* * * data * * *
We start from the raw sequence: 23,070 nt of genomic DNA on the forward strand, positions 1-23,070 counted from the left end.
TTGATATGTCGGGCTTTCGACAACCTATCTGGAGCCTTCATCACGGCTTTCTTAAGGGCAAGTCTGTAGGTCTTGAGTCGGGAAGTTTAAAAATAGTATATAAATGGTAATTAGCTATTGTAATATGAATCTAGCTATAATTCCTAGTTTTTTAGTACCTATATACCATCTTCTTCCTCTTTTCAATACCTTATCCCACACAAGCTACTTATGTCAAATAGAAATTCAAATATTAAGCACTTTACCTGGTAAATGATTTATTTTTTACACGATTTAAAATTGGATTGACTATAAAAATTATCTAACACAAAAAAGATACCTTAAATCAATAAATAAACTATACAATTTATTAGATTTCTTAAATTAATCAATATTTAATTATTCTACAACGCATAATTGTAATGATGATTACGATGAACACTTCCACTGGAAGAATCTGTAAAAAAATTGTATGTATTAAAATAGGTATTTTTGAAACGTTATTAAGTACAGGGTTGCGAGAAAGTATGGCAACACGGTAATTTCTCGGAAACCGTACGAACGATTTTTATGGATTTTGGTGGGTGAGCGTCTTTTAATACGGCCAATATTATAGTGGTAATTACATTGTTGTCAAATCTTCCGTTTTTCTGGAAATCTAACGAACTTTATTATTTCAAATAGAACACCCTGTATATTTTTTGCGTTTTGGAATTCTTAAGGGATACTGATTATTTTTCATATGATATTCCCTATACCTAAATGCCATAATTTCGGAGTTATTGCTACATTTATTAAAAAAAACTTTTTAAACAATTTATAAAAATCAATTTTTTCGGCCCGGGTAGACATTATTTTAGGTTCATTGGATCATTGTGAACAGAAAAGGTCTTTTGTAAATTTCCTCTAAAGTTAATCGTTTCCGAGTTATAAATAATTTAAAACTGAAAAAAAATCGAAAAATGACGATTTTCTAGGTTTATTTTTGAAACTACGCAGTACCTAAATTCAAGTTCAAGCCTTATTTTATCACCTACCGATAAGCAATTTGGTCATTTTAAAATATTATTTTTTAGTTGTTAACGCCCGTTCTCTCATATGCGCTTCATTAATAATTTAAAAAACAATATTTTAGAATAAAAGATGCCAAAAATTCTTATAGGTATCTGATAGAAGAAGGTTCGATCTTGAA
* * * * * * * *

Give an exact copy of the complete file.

We start from the raw sequence: 23,070 nt of genomic DNA on the forward strand, positions 1-23,070 counted from the left end.
TTGATATGTCGGGCTTTCGACAACCTATCTGGAGCCTTCATCACGGCTTTCTTAAGGGCAAGTCTGTAGGTCTTGAGTCGGGAAGTTTAAAAATAGTATATAAATGGTAATTAGCTATTGTAATATGAATCTAGCTATAATTCCTAGTTTTTTAGTACCTATATACCATCTTCTTCCTCTTTTCAATACCTTATCCCACACAAGCTACTTATGTCAAATAGAAATTCAAATATTAAGCACTTTACCTGGTAAATGATTTATTTTTTACACGATTTAAAATTGGATTGACTATAAAAATTATCTAACACAAAAAAGATACCTTAAATCAATAAATAAACTATACAATTTATTAGATTTCTTAAATTAATCAATATTTAATTATTCTACAACGCATAATTGTAATGATGATTACGATGAACACTTCCACTGGAAGAATCTGTAAAAAAATTGTATGTATTAAAATAGGTATTTTTGAAACGTTATTAAGTACAGGGTTGCGAGAAAGTATGGCAACACGGTAATTTCTCGGAAACCGTACGAACGATTTTTATGGATTTTGGTGGGTGAGCGTCTTTTAATACGGCCAATATTATAGTGGTAATTACATTGTTGTCAAATCTTCCGTTTTTCTGGAAATCTAACGAACTTTATTATTTCAAATAGAACACCCTGTATATTTTTTGCGTTTTGGAATTCTTAAGGGATACTGATTATTTTTCATATGATATTCCCTATACCTAAATGCCATAATTTCGGAGTTATTGCTACATTTATTAAAAAAAACTTTTTAAACAATTTATAAAAATCAATTTTTTCGGCCCGGGTAGACATTATTTTAGGTTCATTGGATCATTGTGAACAGAAAAGGTCTTTTGTAAATTTCCTCTAAAGTTAATCGTTTCCGAGTTATAAATAATTTAAAACTGAAAAAAAATCGAAAAATGACGATTTTCTAGGTTTATTTTTGAAACTACGCAGTACCTAAATTCAAGTTCAAGCCTTATTTTATCACCTACCGATAAGCAATTTGGTCATTTTAAAATATTATTTTTTAGTTGTTAACGCCCGTTCTCTCATATGCGCTTCATTAATAATTTAAAAAACAATATTTTAGAATAAAAGATGCCAAAAATTCTTATAGGTATCTGATAGAAGAAGGTTCGATCTTGAA